Special Issue:
Psychoanalysis &
La Femme
January '10

 

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Psychoanalysis and La Femme: Special Issue Home

In Praise of Freud: An Introduction
Linda Belau and Ed Cameron

January 2010

Within the landscape of western philosophical and theoretical discourse, Dr. Sigmund Freud, the Father of modern psychoanalysis, emerges as an enigma.  For he is, arguably, one of the most contested figures in western thought.  He is, on the one hand, hailed by literary theorists of the poststructuralist persuasion as one of the three greatest thinkers in the western tradition.  And yet, at the same time, never has a thinker been more maligned: he was a drug addict, he abused his women patients, he was profoundly Eurocentric and misogynistic, etc.  Depending on whether one loves him or hates him, Freud always seems to elicit extreme responses.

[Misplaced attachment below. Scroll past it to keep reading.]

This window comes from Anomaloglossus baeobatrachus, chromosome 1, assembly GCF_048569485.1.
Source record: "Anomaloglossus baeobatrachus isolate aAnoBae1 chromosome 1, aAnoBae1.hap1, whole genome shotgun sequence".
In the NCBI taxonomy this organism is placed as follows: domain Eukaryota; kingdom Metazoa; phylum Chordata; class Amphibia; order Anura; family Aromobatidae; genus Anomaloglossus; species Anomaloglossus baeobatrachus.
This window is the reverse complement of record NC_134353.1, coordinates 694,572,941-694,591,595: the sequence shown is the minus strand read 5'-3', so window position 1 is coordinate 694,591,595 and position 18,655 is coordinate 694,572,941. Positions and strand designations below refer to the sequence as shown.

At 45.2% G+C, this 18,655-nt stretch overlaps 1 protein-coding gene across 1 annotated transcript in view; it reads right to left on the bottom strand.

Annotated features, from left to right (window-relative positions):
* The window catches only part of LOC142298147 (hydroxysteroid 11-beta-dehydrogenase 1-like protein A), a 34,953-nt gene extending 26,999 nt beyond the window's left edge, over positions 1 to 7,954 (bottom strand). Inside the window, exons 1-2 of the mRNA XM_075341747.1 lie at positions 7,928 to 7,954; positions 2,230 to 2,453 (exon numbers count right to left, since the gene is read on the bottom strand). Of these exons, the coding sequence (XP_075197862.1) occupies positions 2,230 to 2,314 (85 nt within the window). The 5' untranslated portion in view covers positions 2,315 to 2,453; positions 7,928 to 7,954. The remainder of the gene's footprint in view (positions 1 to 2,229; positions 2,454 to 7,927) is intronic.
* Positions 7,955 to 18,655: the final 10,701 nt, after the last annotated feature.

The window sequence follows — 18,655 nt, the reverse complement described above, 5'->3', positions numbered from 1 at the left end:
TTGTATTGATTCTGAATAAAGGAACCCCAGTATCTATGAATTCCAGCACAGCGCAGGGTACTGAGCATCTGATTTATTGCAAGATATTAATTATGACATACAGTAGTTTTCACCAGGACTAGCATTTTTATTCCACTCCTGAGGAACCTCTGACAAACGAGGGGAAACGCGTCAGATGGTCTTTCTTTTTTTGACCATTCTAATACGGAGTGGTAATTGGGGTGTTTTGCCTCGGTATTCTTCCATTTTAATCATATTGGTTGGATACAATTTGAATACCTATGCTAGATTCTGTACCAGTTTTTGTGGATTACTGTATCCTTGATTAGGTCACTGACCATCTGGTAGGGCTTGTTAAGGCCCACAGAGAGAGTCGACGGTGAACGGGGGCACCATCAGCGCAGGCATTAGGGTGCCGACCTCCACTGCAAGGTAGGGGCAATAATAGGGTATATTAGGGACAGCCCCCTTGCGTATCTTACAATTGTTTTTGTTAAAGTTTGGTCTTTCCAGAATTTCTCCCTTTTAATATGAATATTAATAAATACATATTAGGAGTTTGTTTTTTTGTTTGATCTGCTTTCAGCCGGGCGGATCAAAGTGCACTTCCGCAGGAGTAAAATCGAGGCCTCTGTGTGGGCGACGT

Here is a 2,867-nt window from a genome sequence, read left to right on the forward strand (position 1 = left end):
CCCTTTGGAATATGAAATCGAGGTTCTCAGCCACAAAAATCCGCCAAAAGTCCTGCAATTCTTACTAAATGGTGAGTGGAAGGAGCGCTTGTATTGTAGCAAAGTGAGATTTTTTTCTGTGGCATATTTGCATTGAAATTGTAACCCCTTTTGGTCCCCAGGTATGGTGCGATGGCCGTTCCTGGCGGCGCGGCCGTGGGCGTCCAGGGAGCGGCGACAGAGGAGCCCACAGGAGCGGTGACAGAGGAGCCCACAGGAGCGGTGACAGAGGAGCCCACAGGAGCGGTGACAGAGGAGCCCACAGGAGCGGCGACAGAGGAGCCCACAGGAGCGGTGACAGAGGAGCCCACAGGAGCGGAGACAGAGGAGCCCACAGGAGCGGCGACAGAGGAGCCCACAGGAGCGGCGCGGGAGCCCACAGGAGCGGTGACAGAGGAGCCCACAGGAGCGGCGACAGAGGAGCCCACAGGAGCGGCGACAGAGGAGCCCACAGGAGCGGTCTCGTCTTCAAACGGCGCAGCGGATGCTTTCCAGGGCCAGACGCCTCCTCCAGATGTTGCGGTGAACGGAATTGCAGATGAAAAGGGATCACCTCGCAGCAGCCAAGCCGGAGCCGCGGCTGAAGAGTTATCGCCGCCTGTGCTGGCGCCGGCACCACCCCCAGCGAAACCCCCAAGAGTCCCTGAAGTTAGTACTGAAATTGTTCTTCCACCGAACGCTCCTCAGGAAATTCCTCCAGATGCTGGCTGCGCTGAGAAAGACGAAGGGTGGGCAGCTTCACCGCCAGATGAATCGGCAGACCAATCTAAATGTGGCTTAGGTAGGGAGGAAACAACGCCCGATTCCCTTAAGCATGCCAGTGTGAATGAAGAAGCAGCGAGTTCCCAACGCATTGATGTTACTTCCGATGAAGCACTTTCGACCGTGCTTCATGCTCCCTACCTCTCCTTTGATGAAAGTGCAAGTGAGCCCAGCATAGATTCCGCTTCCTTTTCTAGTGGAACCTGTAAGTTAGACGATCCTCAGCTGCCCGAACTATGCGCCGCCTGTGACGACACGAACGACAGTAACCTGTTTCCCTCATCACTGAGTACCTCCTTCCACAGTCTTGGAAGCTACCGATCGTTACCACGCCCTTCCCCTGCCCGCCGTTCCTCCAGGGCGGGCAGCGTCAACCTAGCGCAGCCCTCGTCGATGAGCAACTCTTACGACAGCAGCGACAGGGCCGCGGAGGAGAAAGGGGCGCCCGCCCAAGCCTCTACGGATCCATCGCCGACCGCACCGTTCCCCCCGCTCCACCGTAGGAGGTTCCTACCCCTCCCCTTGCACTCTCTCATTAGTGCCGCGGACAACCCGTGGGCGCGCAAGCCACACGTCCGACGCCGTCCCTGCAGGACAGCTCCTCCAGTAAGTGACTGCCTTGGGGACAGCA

If you were to read any one of a number of introductory theory texts that provides a basic historical overview of the development of contemporary literary theory, Freud, along with Friedrich Nietzsche and Karl Marx, will always be credited as one of our most radical and innovative thinkers.  From Peter Barry to Donald Keesey, Freud is seen as a paradigm shifter, one of those rare thinkers who truly turn the system on its head.  In Literary Theory: An Introduction, Terry Eagleton puts Freud on the same level as Copernicus and Marx as one of the three most important pioneers in social thought since each in his own way introduced the idea that the “apparent meaning is not necessarily the real one” (108).  Eagleton goes further, however, as he places Freud at the forefront of most, if not all, contemporary theoretical thought.  Almost every school or methodology he outlines in his introductory text is, in Eagleton’s view, somehow indebted to Freud and the radical contribution he made to western thought.  This in and of itself is fairly remarkable since Eagleton blames practically every thinker he discusses in this text for not being political, radical, historical, or Marxist enough.  Freud has his shortcomings, of course, but Eagleton credits him with introducing a radical notion of negation into western thought with his discovery of the unconscious.